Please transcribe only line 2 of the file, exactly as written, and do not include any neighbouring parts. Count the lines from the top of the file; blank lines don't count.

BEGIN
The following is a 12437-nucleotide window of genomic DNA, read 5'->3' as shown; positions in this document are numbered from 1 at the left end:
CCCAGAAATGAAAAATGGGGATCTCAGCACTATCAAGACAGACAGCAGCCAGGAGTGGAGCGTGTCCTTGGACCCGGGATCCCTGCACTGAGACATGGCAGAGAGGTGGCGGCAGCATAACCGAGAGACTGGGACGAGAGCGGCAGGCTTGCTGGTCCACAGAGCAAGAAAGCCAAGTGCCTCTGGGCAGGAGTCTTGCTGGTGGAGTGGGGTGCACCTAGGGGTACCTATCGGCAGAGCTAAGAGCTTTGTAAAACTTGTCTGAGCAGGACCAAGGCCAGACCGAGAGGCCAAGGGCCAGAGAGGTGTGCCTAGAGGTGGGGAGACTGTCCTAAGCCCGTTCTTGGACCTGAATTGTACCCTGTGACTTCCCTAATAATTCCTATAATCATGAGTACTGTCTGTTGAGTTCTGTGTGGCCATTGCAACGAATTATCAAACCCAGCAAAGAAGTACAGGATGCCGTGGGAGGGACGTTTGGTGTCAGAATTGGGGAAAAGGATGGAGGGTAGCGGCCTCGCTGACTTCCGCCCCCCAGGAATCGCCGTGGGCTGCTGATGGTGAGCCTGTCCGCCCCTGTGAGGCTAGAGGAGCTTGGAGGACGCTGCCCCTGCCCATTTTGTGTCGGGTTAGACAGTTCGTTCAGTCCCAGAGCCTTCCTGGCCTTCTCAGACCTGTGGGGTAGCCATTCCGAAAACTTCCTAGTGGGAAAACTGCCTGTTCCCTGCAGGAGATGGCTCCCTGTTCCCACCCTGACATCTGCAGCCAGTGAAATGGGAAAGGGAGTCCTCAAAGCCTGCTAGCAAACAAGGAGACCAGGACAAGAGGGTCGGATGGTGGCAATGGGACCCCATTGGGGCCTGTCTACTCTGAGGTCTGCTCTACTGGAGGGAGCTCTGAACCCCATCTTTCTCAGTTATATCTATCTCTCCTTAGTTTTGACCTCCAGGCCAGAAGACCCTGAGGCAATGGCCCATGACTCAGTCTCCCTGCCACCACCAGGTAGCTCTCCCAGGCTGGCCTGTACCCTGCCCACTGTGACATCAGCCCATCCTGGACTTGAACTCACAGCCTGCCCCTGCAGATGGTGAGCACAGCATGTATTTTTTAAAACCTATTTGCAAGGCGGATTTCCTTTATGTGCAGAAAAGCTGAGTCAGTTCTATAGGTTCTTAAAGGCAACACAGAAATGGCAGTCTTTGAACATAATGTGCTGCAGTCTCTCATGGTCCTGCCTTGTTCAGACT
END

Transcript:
CCCAGAAATGAAAAATGGGGATCTCAGCACTATCAAGACAGACAGCAGCCAGGAGTGGAGCGTGTCCTTGGACCCGGGATCCCTGCACTGAGACATGGCAGAGAGGTGGCGGCAGCATAACCGAGAGACTGGGACGAGAGCGGCAGGCTTGCTGGTCCACAGAGCAAGAAAGCCAAGTGCCTCTGGGCAGGAGTCTTGCTGGTGGAGTGGGGTGCACCTAGGGGTACCTATCGGCAGAGCTAAGAGCTTTGTAAAACTTGTCTGAGCAGGACCAAGGCCAGACCGAGAGGCCAAGGGCCAGAGAGGTGTGCCTAGAGGTGGGGAGACTGTCCTAAGCCCGTTCTTGGACCTGAATTGTACCCTGTGACTTCCCTAATAATTCCTATAATCATGAGTACTGTCTGTTGAGTTCTGTGTGGCCATTGCAACGAATTATCAAACCCAGCAAAGAAGTACAGGATGCCGTGGGAGGGACGTTTGGTGTCAGAATTGGGGAAAAGGATGGAGGGTAGCGGCCTCGCTGACTTCCGCCCCCCAGGAATCGCCGTGGGCTGCTGATGGTGAGCCTGTCCGCCCCTGTGAGGCTAGAGGAGCTTGGAGGACGCTGCCCCTGCCCATTTTGTGTCGGGTTAGACAGTTCGTTCAGTCCCAGAGCCTTCCTGGCCTTCTCAGACCTGTGGGGTAGCCATTCCGAAAACTTCCTAGTGGGAAAACTGCCTGTTCCCTGCAGGAGATGGCTCCCTGTTCCCACCCTGACATCTGCAGCCAGTGAAATGGGAAAGGGAGTCCTCAAAGCCTGCTAGCAAACAAGGAGACCAGGACAAGAGGGTCGGATGGTGGCAATGGGACCCCATTGGGGCCTGTCTACTCTGAGGTCTGCTCTACTGGAGGGAGCTCTGAACCCCATCTTTCTCAGTTATATCTATCTCTCCTTAGTTTTGACCTCCAGGCCAGAAGACCCTGAGGCAATGGCCCATGACTCAGTCTCCCTGCCACCACCAGGTAGCTCTCCCAGGCTGGCCTGTACCCTGCCCACTGTGACATCAGCCCATCCTGGACTTGAACTCACAGCCTGCCCCTGCAGATGGTGAGCACAGCATGTATTTTTTAAAACCTATTTGCAAGGCGGATTTCCTTTATGTGCAGAAAAGCTGAGTCAGTTCTATAGGTTCTTAAAGGCAACACAGAAATGGCAGTCTTTGAACATAATGTGCTGCAGTCTCTCATGGTCCTGCCTTGTTCAGACT